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IoT cyber-security is a serious problem that needs real solutions

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  • It seems like a few years ago everyone was talking about the Internet of Things, the rapidly growing number of small internet-enabled smart devices that were starting to pervade our lives. While it may no longer be the hottest buzzword, the number of smart devices and pieces of industrial equipment accessible via the internet has reached record levels.

    Most IoT devices are small proprietary pieces of hardware with limited memory capacity and few cyber-safety standards, and that poses unique challenges when it comes to security. I found out more about the topic of IoT security at a recent Belfast Met event featuring expert analysis by Dr. Áine MacDermott of Liverpool John Moores University.

    The Internet of Everything

    The term Internet of Things often conjures up images of smart fridges and lights you can switch on and off from a mobile phone app, but it includes millions of devices that you might not consider. There are now millions of internet-enabled pieces of robotic machinery for manufacturing, internet-enabled locks for buildings, small sensors, and autonomous drones.

    It's no surprise then that people are starting to think the term "Internet of Everything" may be more appropriate, though more people are talking about "Industry 4.0" as the automation benefits of IoT devices are continuing to revolutionise industry. Large-scale agriculture now involves countless connected environmental sensors and autonomous drones for monitoring conditions, for example.

    IoT has applications in the social progress space too, with innovative new applications currently being researched such as sensors in the home to keep tabs on vulnerable adults and watch patients after they return home from hospitals. The rapid advancement of connected medtech wearables also has real potential to revolutionise healthcare and improve lives.

    IoT security is a real problem

    With all the potential of IoT devices to improve our lives, the rapid proliferation of small connected devices has presented a unique set of security concerns. Many IoT devices have poor or no security, and we discovered the scale of this problem last year when the Mirai malware worm was released into the wild and turned millions of IoT devices around the world into one colossal bot net.

    Cyber-security expert Dr. Áine MacDermott from Liverpool John Moores University spoke at length about the growing IoT security concerns in the face of emerging technology. Millions of us now have smart speakers such as Amazon Alexa in our homes, and a security vulnerability in anything connected to your network could give hackers access to spy on you.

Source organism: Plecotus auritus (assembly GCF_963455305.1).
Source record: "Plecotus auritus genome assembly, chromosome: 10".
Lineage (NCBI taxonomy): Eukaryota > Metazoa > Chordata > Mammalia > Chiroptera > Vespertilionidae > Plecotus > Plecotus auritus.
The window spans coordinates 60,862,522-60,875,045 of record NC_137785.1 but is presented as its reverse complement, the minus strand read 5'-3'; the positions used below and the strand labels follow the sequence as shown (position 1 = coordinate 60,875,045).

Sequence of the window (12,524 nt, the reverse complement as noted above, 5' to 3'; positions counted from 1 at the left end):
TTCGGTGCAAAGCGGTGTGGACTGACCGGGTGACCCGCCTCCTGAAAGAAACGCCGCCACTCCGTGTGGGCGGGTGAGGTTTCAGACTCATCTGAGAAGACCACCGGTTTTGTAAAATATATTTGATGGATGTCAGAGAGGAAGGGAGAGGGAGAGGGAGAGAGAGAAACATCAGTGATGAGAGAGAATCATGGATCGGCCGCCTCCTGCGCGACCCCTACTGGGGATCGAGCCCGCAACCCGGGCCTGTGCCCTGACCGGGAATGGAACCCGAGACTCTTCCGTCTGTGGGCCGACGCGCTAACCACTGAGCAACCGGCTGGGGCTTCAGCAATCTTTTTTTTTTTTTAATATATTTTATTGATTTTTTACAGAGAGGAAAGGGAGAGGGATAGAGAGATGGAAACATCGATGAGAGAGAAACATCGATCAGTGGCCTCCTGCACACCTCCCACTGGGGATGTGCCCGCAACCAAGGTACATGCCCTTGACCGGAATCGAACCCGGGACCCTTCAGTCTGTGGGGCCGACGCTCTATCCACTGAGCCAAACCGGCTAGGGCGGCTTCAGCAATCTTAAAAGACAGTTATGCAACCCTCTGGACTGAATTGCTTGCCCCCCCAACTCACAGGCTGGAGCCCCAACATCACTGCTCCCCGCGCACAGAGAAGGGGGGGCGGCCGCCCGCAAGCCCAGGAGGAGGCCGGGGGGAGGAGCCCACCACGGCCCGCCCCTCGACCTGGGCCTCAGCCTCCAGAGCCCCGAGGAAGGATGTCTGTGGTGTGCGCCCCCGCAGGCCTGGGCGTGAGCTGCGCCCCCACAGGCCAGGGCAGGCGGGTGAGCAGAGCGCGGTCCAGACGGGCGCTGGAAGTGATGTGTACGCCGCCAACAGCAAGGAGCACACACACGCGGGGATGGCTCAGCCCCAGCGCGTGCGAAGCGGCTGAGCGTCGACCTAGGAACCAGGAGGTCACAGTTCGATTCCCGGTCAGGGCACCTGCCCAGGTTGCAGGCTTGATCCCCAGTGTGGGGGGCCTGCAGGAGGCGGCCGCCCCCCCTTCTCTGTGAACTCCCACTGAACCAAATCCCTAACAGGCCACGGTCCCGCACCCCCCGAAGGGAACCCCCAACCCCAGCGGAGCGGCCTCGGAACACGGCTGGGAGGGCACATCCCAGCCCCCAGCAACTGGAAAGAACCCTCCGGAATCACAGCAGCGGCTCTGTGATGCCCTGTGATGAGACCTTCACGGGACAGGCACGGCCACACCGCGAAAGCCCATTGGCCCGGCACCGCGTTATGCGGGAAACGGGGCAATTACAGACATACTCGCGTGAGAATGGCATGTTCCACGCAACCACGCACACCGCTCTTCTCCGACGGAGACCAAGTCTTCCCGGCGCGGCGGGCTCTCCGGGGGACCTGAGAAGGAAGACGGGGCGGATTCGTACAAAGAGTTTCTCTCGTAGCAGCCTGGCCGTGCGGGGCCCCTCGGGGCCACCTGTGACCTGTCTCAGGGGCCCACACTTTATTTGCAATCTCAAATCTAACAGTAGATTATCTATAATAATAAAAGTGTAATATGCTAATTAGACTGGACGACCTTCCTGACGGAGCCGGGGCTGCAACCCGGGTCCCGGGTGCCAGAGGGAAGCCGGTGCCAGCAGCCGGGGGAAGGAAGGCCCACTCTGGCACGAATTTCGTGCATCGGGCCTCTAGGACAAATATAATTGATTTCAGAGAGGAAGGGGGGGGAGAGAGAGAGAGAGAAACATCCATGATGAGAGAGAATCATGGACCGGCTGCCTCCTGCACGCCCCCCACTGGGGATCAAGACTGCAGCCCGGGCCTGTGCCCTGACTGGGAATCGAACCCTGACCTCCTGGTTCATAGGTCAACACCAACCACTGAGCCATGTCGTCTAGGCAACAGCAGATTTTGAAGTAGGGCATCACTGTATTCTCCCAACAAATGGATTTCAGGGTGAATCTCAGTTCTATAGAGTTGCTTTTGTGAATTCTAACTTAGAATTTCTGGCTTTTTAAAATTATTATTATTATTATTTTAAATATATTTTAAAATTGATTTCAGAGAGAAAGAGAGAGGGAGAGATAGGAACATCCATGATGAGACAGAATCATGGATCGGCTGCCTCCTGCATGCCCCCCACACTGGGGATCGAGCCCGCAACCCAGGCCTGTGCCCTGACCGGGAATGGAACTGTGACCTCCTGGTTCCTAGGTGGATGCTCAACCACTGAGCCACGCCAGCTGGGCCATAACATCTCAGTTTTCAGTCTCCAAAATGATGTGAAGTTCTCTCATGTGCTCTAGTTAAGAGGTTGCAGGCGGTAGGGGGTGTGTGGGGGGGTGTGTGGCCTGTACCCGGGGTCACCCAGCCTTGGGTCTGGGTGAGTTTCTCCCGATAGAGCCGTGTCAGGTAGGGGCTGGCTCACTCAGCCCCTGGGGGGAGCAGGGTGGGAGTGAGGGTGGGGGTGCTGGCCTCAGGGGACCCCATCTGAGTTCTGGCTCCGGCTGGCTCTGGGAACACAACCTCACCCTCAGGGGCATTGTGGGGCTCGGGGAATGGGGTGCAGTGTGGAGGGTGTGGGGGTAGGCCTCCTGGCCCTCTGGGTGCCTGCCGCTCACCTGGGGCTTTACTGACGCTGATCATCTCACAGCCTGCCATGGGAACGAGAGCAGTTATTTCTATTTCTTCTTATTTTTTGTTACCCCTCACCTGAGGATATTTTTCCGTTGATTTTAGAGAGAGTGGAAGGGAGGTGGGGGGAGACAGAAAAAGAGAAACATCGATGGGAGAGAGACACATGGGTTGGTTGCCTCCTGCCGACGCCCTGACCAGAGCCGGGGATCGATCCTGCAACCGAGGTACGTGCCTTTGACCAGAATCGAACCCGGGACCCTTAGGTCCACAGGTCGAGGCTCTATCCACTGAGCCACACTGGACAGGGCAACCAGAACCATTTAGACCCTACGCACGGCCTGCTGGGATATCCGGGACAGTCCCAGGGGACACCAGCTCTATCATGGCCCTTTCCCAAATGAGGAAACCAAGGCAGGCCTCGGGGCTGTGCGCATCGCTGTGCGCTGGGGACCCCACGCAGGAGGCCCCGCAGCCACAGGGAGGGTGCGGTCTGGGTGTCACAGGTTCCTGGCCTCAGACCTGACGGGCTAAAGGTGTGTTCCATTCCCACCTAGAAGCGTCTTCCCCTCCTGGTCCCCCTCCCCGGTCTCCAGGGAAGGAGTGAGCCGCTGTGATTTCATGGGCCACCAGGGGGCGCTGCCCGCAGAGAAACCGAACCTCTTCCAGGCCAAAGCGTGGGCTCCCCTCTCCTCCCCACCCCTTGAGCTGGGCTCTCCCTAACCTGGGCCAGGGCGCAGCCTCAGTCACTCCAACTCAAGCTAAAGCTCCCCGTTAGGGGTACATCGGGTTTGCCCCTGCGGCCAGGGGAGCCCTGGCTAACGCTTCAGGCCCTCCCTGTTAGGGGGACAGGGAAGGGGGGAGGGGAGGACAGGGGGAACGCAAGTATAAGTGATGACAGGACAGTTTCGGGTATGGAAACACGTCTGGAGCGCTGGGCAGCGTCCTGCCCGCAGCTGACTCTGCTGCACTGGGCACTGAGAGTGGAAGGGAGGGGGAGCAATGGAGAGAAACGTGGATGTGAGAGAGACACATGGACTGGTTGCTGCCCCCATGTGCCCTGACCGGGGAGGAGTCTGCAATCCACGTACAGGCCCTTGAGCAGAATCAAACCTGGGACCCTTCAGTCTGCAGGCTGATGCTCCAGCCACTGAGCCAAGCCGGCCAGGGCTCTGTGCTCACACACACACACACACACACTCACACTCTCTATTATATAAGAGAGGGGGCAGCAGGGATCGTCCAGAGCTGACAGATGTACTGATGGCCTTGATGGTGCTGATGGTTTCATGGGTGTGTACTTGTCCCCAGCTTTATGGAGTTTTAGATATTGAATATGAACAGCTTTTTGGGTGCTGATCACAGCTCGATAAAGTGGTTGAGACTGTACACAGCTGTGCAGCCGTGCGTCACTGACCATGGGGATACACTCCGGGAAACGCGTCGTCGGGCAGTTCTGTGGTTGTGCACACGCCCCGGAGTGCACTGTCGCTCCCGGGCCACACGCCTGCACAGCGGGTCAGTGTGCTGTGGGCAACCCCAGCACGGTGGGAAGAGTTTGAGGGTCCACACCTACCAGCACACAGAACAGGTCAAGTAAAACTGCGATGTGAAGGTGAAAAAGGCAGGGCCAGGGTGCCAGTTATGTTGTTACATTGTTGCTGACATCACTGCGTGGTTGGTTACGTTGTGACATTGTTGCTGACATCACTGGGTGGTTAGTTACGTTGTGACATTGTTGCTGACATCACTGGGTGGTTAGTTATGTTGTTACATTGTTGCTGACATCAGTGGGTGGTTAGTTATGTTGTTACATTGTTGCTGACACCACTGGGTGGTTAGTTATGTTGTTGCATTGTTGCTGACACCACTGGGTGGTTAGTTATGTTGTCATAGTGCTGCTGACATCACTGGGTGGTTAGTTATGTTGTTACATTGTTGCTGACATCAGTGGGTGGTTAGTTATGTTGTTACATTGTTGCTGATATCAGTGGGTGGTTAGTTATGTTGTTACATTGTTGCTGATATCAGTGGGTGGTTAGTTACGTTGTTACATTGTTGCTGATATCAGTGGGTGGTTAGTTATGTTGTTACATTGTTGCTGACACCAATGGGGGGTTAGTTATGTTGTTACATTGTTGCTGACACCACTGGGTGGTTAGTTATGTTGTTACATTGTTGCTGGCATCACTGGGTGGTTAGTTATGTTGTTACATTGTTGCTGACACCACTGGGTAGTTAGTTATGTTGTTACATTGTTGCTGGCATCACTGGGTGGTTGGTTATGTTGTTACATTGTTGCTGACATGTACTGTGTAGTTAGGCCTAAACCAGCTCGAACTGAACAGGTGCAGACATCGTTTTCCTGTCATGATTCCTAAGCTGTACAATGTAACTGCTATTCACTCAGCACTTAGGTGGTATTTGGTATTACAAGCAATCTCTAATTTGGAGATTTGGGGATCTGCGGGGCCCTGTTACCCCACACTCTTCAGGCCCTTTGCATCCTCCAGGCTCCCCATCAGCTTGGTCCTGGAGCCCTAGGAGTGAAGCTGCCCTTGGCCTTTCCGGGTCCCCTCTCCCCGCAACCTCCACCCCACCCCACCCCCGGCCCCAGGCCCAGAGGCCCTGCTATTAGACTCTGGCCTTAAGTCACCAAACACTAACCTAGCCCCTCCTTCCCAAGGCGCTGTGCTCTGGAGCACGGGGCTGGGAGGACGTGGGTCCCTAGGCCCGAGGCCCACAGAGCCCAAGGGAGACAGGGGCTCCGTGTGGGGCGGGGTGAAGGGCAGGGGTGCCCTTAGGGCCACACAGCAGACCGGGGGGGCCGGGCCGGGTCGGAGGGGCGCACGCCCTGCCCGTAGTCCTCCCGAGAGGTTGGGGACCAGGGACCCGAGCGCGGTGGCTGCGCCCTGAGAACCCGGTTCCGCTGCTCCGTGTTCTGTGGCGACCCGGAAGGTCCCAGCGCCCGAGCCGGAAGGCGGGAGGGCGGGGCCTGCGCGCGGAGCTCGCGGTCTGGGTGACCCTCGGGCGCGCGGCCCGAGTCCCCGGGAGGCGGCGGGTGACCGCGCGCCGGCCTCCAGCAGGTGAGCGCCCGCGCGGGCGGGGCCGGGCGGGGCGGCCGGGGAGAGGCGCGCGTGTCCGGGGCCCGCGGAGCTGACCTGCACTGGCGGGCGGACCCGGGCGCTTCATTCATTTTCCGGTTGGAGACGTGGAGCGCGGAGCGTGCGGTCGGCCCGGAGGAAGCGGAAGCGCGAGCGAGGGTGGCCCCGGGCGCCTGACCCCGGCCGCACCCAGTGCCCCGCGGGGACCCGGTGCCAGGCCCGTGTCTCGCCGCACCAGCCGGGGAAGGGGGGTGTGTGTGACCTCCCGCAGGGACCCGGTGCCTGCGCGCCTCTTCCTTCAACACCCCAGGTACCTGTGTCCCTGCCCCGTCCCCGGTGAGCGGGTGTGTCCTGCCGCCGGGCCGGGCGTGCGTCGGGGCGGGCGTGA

Your personal data is at risk

    We live in a world where your personal data is routinely leaked in data breaches and misused by both companies and hackers, and the consequences of losing access to your personal data may be more dangerous than most people realise. One Amazon Alexa user recently discovered the scale of the issue when he requested Amazon send him his alexa data and got someone else's instead.

    A German tech magazine got a hold of the recordings and was able to piece together details about the user's life and figure out who it was, and recent research suggests that even access to seemingly innocuous data could be just as serious a data breach. Research using datasets from IoT electricity usage sensors has been able to use deep learning to identify behavioural patterns in users and deduce their daily routines.

    AI and deep learning technology isn't going away, and uses such as these do have the potential for incredible benefits to the elderly and disabled, but it also has devestating potential for abuse if the sensor isn't secured. Many IoT devices on the market today ship with identical default passwords, communicate with servers without using any encryption, and don't have systems built in for updating when security vulnerabilities are discovered.

    What should companies do?

    The biggest thing I took away from Dr. Áine MacDermott's talk was that the scale of IoT adoption is still rapidly on the rise, and IoT security is a growing concern. Companies installing IoT devices should consider how much access the device has to its network to limit the fallout in the event of a breach of security, and firms creating IoT devices will have to make security a priority

    The new GDPR legislation has imposed additional restrictions on how data is used. It also imposes financial penalties for personal data breaches that could cripple small companies if they don't take the time to consider the security of their connected devices. Data from sensors, microphones, and other small devices can be used to track and identify users and may be considered personal information.


    I'd like to thank Belfast Met and Dr. Áine MacDermott for hosting this interesting talk. You can follow Dr. MacDermott on twitter over at @ainemacd or drop her an email at A.m.macdermott@ljmu.ac.uk. Stay tuned to the Sync NI events page for more events from Belfast Met featuring local experts from across the tech industry.

    About the author

    Brendan is a Sync NI writer with a special interest in the gaming sector, programming, emerging technology, and physics. To connect with Brendan, feel free to send him an email or follow him on Twitter.

    Got a news-related tip you’d like to see covered on Sync NI? Email the editorial team for our consideration.

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